|A better Neapoliltan at Vetri|
I've been hankering for Roman pizza since a 2012 visit to Rome, where the al taglio (by the slice) square pie was astonishing; our full review of Rome's Forno Marco Roscioli can be found HERE.
|Al taglio in Rome|
We opted for Pizzeria Vetri and headed out to their 20th Street and Callowhill location, because it promised both Neapolitan and Roman style rectangular slices. Pizzeria Vetri sits directly behind the Barnes Museum, in a row of brand-new shops and apartments on Callowhill Street.
|Wood-fired oven at Pizzeria Vetri|
Marc Vetri operates several Philly restaurants, including Osteria, where I had my first wonderful Neapolitan pie (and where we spent $100 for appetizers, drinks, and pizza for two). Trained in Bergamo, Italy, Vetri is among the elite "star" chefs in Philly, along with Jose Garces and Stephen Starr.
|Great beer list|
Osteria is big, grand, elegant. Pizzeria Vetri, by design, is small, homey, casual. There is a curved counter that faces the large wood-fired oven, and a handful of community tables. It was pretty quiet around our 1:45pm arrival, but Vetri wants the place to be loud and energetic.
|The menu - click to enlarge|
The menu offered several Neapolitan pies, and two different daily al taglio slices - one meat, one vegetable topped. From the Neapolitan pies, we chose the $12 Marinara (crushed San Marzano tomatoes and garlic), the $18 Crudo (bufala mozzarella, parmigiano, and prosciutto), and the $12 Renato (white pie with mozzarella, rosemary, olive oil, sea salt). We also began by splitting an al taglio square with sopressata and fresh basil. That was a huge order, but we planned to take some home.
The al taglio slice, a huge square, arrived quickly. It was made with a thicker crust than the slices I had in Rome, and it sported four eye-pleasing cuts of sopressata riding on top - applied post-bake - along with small delicate leaves of fresh basil. We cut it in half to share.
|Underside of the al taglio|
The medium-thick crust was delightfully light and airy, in a perfectly moist-but-not-wet way. This made it different and miles better than the light and airy crusts of Philly/Conshohocken region tomato pies (defined HERE). The immediate comparison is the legendary squares at Brooklyn's L&B Spumoni Gardens (review and pics HERE) - but this slice leaves L&B in the dust.
|Square slices at L&B Spumoni Gardens|
Beyond its perfect crust with a crisp golden bottom, this slice offered richly complex flavors. The sauce and cheese - deftly applied in a minimalist fashion - seemed to meld with the crust, creating that magic where each bite delivers the al dente feel of the crust, the tang of the tomato, and the salty savoriness of the cheese. The thinly sliced sopressata was the ideal capper, and the small basil leaves added just one more dimension to this essentially perfect slice. This one slice is $6 and yet a great value.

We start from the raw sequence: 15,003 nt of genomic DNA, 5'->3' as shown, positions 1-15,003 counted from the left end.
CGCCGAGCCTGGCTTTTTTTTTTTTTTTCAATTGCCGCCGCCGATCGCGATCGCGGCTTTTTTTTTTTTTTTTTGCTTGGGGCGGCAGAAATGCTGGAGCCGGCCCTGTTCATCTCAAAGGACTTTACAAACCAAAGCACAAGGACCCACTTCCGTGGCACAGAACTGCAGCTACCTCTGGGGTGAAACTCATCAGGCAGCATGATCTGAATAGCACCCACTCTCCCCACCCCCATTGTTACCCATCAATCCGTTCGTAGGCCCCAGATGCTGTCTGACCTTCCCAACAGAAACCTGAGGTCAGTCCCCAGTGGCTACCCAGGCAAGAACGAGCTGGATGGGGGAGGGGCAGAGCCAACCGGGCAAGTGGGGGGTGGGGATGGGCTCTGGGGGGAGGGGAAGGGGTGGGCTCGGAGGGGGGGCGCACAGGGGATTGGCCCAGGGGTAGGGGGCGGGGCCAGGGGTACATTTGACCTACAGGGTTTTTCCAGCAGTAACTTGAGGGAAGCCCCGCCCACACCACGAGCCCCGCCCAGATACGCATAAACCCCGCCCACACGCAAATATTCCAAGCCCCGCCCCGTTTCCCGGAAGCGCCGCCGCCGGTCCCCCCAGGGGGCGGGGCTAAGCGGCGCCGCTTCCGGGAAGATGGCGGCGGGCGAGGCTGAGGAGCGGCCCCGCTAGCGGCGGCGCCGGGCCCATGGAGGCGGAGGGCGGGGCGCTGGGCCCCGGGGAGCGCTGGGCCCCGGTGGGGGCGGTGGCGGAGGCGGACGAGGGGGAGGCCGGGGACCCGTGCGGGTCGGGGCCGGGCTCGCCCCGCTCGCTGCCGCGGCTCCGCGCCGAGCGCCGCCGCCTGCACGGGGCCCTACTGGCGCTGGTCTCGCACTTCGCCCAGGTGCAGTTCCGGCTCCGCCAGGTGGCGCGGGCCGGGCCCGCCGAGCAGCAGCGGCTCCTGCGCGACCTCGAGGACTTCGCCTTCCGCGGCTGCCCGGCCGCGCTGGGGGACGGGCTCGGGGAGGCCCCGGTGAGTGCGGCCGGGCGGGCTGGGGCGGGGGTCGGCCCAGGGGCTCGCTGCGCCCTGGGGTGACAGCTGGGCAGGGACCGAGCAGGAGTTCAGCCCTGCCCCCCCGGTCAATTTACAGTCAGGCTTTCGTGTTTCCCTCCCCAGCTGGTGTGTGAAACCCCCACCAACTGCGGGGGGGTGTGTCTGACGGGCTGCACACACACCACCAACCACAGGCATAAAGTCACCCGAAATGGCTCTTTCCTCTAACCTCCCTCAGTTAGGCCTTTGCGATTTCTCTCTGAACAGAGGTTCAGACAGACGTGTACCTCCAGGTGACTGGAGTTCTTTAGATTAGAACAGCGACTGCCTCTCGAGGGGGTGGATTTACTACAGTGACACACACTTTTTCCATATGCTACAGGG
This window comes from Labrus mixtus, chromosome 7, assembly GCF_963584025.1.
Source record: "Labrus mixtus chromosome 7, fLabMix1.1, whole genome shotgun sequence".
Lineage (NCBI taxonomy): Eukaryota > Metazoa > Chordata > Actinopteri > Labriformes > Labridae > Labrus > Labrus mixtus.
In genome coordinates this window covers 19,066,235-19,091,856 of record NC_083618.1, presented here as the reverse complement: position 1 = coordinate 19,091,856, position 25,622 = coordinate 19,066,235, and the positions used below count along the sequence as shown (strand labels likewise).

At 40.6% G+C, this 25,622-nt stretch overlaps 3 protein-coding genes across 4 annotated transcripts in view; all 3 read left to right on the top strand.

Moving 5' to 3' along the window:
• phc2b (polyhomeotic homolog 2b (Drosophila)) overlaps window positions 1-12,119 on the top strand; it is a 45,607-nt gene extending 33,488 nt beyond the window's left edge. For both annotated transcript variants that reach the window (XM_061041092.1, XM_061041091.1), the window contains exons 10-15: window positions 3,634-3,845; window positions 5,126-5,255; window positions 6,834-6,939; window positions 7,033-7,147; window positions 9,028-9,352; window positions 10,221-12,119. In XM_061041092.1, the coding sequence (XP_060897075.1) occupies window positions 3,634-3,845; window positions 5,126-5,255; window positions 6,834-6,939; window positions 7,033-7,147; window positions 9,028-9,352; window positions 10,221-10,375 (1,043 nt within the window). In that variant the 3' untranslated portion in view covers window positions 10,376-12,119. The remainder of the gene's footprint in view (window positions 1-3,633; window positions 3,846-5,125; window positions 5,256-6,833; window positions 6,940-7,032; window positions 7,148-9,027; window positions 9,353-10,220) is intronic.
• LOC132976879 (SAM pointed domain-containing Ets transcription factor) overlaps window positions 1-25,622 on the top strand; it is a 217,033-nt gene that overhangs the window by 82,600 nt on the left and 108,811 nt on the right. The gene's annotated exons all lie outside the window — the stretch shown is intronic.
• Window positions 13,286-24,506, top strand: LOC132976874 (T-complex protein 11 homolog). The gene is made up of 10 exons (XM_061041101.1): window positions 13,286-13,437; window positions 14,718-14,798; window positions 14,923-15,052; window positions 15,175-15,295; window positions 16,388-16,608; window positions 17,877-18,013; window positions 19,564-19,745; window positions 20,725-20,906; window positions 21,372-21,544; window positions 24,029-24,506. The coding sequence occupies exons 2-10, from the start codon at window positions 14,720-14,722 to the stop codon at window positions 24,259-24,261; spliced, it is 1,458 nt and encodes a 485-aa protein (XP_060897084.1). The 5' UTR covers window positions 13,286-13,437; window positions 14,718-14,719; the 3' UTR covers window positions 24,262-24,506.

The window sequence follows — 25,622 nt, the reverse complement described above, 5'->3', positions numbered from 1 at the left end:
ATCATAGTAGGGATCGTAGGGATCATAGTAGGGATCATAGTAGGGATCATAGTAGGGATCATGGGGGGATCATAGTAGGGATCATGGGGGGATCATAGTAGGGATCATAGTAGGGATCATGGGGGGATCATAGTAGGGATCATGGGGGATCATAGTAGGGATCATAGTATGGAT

Tough act to follow as our Neapolitans arrived next! I began with a slice of the Marinara. Vetri's Neapolitan pie has a dough modification that makes it a little heavier and chewier - and both qualities are improvements. If there is a beef with typical Neapolitan pies, it is that the thin, light, and puffy crust is delicious on its own but quickly becomes waterlogged mush under the weight and moisture of tomato sauce and heavy, wet, fresh mozzarella cheese. None of that issue here.
|Under the Neapolitan|
This Marinara pie had a substantial layer of crushed tomatoes, but the crust did not deteriorate. On this pie, the crust certainly flopped, but it did not require knife and fork. Overall, the crust was magnificent in flavor and texture, and the sauce was especially fresh and vibrant. The garlic was most welcome, but somehow tame. It could stand thicker slices of garlic and a few more. In the world of cheeseless pies, it beats all the Philly-style tomato pies, and stands at the top with Tacconelli's (also Philly, full review HERE) and the aforementioned al taglio slices in Rome at Forno Marco Roscioli.
Next, I tried a slice of the Renato. On this white pie, despite a substantial topping of cheese and olive oil, the crust was even better. Much like the Marinara, part of its success was its simplicity. Top-grade mozzarella, seasoned with rosemary, salt, and olive oil, riding on that magical crust.
The final pie was the Crudo. It was also a sauceless white pie, with parmigiano and bufala mozz. The prosciutto crudo was applied post-bake, and the heat of the pie turned it to glorious translucent flags of flavor. The bufala was applied in uneven chunks, taking on the appearance (but not the bland flavor) of ricotta. This pie, $18 compared to the $12 for the other two, quickly justified its premium price. The parmigiano added depth, richness, and saltiness that complemented the creamy bufala mozz, and the cured ham was tender and bursting with its own savory essence.
|How about that hole structure? Great crust bubble!|
We ate a lot of these wonderful pies, but did manage to take home more slices than would make a whole pie. That evening, we re-heated several slices (following the directions Vetri provides 4-7 minutes at 400 degrees). It's been my opinion that Neapolitan pizza does not travel or re-heat nearly as well as standard American pie, but this pie with this method was 95% as wonderful as when it hit our table in the pizzeria.
Very recently, the Neapolitan pizza at Scuola Vecchia in Florida (full review HERE) astounded me, and made me reconsider my notion that Neapolitans could not stand alongside the top American pizzas. Vetri now helps to make the case. Scuola Vecchia remains the King of Napoli, but Vetri is right there with Pizzeria Bianco, Motorino, Forcella, and Nomad.
The crust earns a 9.9, the cheese a 9, the sauce a 9.5, the execution a 9.5, the meats a 9.9. Wonderful stuff, clearly destination pie. Great service was a big plus, and I can't wait to get back there.